2010 29 6 Jennifer Johnson (T41)
2009 28 7 Jennifer Song (T13)
2008 26 7 Mariajo Uribe (T10)
2007 23 4 Jennie Lee and Jennifer Song (T39)
2006 29 4 Amanda Blumenherst and Jane Park (T10)
2005 18 6 Brittany Lang and Morgan Pressel (T2)
2004 16 4 Paula Creamer and Michelle Wie (T13)
2003 21 8 Aree Song (5)
2002 14 2 Angela Jerman and Aree Song (T51)
2001 19 4 Candy Hannemann (T30)
2000 16 2 Naree Song (T40)
1999 11 2 Grace Park (T8)
1998 15 5 Jenny Chuasiriporn (2, lost in playoff)
1997 9 2 Jenny Chuasiriporn (T56)
1996 15 2 Cristie Kerr (T36)
1995 14 4 Sarah LeBrun Ingram (T51)
1994 21 3 Carol Semple Thompson (T31)
1993 12 2 Debbi Miho Koyama (T26)
1992 17 2 Vicki Goetze (T48)
1991 16 5 Tracy Hanson (T21)
At 15 years, 7 months and 30 days of age as of May 31 (the first day of the championship), Lucy Li, of Redwood Shores, Calif., is the championship’s youngest competitor.
At age 48, Catriona Matthew, of Scotland, is the championship’s oldest competitor.
Field by Age
Age 15-19 – 19 players
Age 20-29 – 96 players
Age 30-39 – 32 players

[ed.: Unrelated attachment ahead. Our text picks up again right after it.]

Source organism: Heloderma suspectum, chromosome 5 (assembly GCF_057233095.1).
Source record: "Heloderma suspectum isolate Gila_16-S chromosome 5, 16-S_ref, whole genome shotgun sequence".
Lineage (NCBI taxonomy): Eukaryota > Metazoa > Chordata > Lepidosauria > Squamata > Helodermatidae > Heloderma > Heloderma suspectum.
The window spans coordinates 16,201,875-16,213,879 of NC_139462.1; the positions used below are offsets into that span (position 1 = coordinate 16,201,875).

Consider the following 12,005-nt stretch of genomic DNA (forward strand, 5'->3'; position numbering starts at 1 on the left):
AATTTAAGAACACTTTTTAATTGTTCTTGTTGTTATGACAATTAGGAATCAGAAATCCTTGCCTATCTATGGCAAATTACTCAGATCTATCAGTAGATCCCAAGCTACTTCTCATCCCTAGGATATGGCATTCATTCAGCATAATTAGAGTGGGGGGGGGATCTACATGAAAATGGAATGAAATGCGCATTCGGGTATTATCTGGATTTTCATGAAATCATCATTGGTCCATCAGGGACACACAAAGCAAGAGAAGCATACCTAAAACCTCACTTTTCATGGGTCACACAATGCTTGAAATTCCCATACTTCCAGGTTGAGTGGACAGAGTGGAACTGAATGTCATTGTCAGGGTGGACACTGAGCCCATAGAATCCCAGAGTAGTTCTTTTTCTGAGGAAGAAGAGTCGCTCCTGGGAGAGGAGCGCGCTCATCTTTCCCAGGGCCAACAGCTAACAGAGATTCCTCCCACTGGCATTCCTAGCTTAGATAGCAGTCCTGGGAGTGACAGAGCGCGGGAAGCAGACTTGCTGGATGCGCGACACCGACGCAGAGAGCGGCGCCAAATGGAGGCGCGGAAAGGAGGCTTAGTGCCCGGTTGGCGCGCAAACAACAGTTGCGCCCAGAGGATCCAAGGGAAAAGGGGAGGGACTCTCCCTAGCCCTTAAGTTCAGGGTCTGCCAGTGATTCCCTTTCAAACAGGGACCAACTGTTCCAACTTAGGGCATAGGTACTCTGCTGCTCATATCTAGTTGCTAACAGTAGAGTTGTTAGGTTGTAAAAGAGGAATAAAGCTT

Age 40-49 – 5 players
The average age of the championship field is 25.78.
Oldest U.S. Women’s Open Champions (years/months/days)
43/0/7 Babe Didrikson Zaharias, 1954
42/0/13 Juli Inkster, 2002
41/2/20 Meg Mallon, 2004
Youngest U.S. Women’s Open Champions (years/months/days)
19/11/17 Inbee Park, 2008
20/9/8 Se Ri Pak, 1998
20/11/2 In Gee Chun, 2015
Two players in the U.S. Women’s Open field will celebrate a birthday during championship week: Casey Danielson, of Osceola, Wisc., (turning 23 on May 31) and Carlota Ciganda of Scottsdale, Ariz., (turning 28 on June 1).
Sisters in the Field
For the fourth consecutive year, and fifth time overall, sisters Ariya and Moriya Jutanugarn, of Thailand, are both in the field. Also in the field together for the third time are sisters Jessica and Nelly Korda. Nelly and Jessica were both exempt from qualifying by finishing inside the top 75 of the official LPGA Tour money list. The Jutanugarns and Kordas are two of seven sets of sisters to have competed in the same U.S. Women’s Open.
Danielle and Dina Ammaccapane (8) – 1991-93, 1996, 1998-99, 2001-02
Alice Bauer and Marlene Bauer Hagge (12) – 1947, 1949-55, 1957-58, 1964, 1966
Ariya and Moriya Jutanugarn (5) – 2011, 2015, 2016, 2017, 2018
Jessica and Nelly Korda (3) – 2013, 2016, 2017, 2018
Aree and Naree Song (2) – 2003, 2005
Annika and Charlotta Sorenstam (8) – 1997, 1999-2005
Hollis Stacy and Martha Stacy Leach (1) – 1980